Last fall, over dinner at a writing retreat, one of the instructors commented that she would like to see people start referring to the works of male novelists as “men’s fiction.” She went onto say that a man had recently commented “xxx, you’re a very talented writer, but all you write about is family stuff. Why don’t you write about something important, like the software industry?”
I work in the software industry and I found this especially funny. Why do people think of technology as an Important Topic, but consign domesticity to the Fluff bin?
Oh, but wait. It turns out that it’s not that cut and dried. It’s not that the domestic sphere isn’t an Important Topic. It’s just not important when it’s expressed by women. Behold the work of photographer Isaac Layman, who recently showed at the Frye Museum in Seattle. I like some of his work (Cabinet and Otter Pops mostly) but that’s not my point. My point is that Layman, in his own words, focuses on the mundane because, “What staying in the house initially did for me was that it didn’t give me an easy out. I couldn’t wait around and say: ‘I’m going to go take pictures when I go travel.’ I couldn’t say: ‘I’m going to wait to go to an important place to take a picture.’ Or ‘I’m going to wait to go to a difficult place to take a difficult photograph.’ I’m just always here. And always here should be good enough.”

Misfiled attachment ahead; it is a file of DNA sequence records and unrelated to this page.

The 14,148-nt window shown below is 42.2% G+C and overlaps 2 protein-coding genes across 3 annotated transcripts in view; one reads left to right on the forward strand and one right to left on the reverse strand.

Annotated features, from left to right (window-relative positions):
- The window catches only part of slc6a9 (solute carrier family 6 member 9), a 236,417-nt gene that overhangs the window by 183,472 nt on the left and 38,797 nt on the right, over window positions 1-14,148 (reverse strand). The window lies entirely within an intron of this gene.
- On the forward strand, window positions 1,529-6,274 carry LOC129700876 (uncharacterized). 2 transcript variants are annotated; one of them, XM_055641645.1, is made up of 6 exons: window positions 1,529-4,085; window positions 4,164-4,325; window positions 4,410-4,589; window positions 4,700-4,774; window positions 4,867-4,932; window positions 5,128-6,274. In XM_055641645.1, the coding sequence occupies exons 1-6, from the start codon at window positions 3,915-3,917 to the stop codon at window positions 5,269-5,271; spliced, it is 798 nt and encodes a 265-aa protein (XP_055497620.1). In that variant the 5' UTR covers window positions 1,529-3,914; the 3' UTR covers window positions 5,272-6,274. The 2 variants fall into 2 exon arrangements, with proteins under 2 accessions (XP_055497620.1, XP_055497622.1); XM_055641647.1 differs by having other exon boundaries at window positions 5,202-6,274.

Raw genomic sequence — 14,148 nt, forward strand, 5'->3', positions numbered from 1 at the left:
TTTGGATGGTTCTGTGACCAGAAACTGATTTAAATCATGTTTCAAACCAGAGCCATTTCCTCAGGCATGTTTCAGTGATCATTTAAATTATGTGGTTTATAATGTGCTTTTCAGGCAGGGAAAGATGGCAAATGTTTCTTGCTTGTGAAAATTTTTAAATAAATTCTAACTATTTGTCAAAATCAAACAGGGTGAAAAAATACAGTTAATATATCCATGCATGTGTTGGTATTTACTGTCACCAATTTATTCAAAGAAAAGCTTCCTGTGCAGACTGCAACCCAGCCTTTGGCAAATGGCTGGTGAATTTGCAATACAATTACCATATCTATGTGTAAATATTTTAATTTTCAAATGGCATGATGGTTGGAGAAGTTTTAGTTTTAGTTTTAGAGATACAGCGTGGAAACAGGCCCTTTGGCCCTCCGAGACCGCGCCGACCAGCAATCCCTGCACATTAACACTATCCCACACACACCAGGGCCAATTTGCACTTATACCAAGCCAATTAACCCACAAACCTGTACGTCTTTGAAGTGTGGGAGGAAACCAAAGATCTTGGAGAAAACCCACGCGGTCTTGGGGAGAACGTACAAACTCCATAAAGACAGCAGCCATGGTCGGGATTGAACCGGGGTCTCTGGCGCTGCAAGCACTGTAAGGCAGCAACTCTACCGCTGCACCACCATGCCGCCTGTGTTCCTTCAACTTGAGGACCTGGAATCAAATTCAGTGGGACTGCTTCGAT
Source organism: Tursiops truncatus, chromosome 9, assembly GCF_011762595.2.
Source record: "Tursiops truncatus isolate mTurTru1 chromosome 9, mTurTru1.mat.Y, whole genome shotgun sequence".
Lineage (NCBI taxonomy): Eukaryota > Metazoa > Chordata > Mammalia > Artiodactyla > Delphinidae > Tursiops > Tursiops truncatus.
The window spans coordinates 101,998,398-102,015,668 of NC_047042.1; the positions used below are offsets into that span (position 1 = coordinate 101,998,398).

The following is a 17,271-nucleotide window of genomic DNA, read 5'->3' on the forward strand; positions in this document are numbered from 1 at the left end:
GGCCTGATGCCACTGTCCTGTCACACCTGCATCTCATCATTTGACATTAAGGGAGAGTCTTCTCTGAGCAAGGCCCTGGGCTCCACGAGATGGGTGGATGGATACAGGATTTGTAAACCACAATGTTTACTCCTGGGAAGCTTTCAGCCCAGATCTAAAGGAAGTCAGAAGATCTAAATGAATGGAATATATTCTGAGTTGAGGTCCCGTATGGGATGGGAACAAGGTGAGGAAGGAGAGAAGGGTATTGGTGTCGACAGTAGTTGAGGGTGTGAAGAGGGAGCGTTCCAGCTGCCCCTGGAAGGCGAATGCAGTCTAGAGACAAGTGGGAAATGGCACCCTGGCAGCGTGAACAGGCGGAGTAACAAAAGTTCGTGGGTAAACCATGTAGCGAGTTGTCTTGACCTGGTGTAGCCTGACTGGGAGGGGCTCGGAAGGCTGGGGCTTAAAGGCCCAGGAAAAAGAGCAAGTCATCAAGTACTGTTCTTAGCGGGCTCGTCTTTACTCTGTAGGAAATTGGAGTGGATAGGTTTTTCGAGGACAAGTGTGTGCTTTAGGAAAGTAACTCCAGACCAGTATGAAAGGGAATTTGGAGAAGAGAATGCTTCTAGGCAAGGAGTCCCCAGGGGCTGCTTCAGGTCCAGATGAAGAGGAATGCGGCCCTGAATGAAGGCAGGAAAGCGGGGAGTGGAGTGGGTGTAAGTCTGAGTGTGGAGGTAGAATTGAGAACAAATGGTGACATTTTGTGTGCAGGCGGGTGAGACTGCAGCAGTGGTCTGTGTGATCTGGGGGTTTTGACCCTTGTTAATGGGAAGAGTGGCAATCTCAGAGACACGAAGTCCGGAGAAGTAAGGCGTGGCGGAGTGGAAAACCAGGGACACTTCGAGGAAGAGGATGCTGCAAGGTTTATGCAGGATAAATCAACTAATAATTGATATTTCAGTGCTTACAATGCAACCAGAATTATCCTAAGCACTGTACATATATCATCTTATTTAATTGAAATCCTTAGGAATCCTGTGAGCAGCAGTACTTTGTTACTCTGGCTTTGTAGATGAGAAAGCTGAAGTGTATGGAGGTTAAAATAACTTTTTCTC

So … I agree, but “(fluffy) women’s fiction” is often set in the home because until recently, that’s where most women spent most of their time. They knew the domestic sphere intimately so that’s what they wrote about. I can’t help but be a little annoyed that when a women writes about home life she’s told that she’s not serious enough, but when a man photographs his home life (sometimes disgustingly, as in the case of his used Kleenex photo) it can be elevated to Important Art.
This isn’t a comment on Layman’s talent or the validity of his art, or on the talent of any “serious” male authors, but rather a comment on how we as a culture decide what is art and what is fluff.
Readers, I would love to hear your thoughts. Are there female novelists whose work you think of as serious? Fluffy? What about men’s work? Do you pay attention to the genders of the authors you read, or do you read for the story and the quality of the writing?